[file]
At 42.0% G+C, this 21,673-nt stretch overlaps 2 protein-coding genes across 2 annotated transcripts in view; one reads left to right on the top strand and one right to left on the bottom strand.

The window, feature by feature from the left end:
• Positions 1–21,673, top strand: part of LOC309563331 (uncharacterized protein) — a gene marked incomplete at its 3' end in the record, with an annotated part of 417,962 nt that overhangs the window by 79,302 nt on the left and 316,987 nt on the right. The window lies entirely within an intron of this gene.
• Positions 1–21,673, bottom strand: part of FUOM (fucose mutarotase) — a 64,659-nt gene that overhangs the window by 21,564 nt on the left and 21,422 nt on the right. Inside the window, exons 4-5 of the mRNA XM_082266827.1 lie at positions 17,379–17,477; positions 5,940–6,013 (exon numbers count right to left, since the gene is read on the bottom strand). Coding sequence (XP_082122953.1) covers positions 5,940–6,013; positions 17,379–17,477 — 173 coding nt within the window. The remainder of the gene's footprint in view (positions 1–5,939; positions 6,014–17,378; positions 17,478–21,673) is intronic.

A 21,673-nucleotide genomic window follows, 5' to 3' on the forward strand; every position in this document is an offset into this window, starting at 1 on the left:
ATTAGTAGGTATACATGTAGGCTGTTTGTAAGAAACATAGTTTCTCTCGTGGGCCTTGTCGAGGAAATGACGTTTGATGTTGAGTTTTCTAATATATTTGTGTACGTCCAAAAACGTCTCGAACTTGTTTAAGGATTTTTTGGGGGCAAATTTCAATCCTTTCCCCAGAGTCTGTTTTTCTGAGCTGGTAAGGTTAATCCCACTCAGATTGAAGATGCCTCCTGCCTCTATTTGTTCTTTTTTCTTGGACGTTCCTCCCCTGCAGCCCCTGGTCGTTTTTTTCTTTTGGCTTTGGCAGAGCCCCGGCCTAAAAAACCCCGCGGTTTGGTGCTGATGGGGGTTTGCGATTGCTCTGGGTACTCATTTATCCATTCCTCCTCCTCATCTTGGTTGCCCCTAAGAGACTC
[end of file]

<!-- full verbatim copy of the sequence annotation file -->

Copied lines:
At 42.0% G+C, this 21,673-nt stretch overlaps 2 protein-coding genes across 2 annotated transcripts in view; one reads left to right on the top strand and one right to left on the bottom strand.

The window, feature by feature from the left end:
• Positions 1–21,673, top strand: part of LOC309563331 (uncharacterized protein) — a gene marked incomplete at its 3' end in the record, with an annotated part of 417,962 nt that overhangs the window by 79,302 nt on the left and 316,987 nt on the right. The window lies entirely within an intron of this gene.
• Positions 1–21,673, bottom strand: part of FUOM (fucose mutarotase) — a 64,659-nt gene that overhangs the window by 21,564 nt on the left and 21,422 nt on the right. Inside the window, exons 4-5 of the mRNA XM_082266827.1 lie at positions 17,379–17,477; positions 5,940–6,013 (exon numbers count right to left, since the gene is read on the bottom strand). Coding sequence (XP_082122953.1) covers positions 5,940–6,013; positions 17,379–17,477 — 173 coding nt within the window. The remainder of the gene's footprint in view (positions 1–5,939; positions 6,014–17,378; positions 17,478–21,673) is intronic.

A 21,673-nucleotide genomic window follows, 5' to 3' on the forward strand; every position in this document is an offset into this window, starting at 1 on the left:
ATTAGTAGGTATACATGTAGGCTGTTTGTAAGAAACATAGTTTCTCTCGTGGGCCTTGTCGAGGAAATGACGTTTGATGTTGAGTTTTCTAATATATTTGTGTACGTCCAAAAACGTCTCGAACTTGTTTAAGGATTTTTTGGGGGCAAATTTCAATCCTTTCCCCAGAGTCTGTTTTTCTGAGCTGGTAAGGTTAATCCCACTCAGATTGAAGATGCCTCCTGCCTCTATTTGTTCTTTTTTCTTGGACGTTCCTCCCCTGCAGCCCCTGGTCGTTTTTTTCTTTTGGCTTTGGCAGAGCCCCGGCCTAAAAAACCCCGCGGTTTGGTGCTGATGGGGGTTTGCGATTGCTCTGGGTACTCATTTATCCATTCCTCCTCCTCATCTTGGTTGCCCCTAAGAGACTC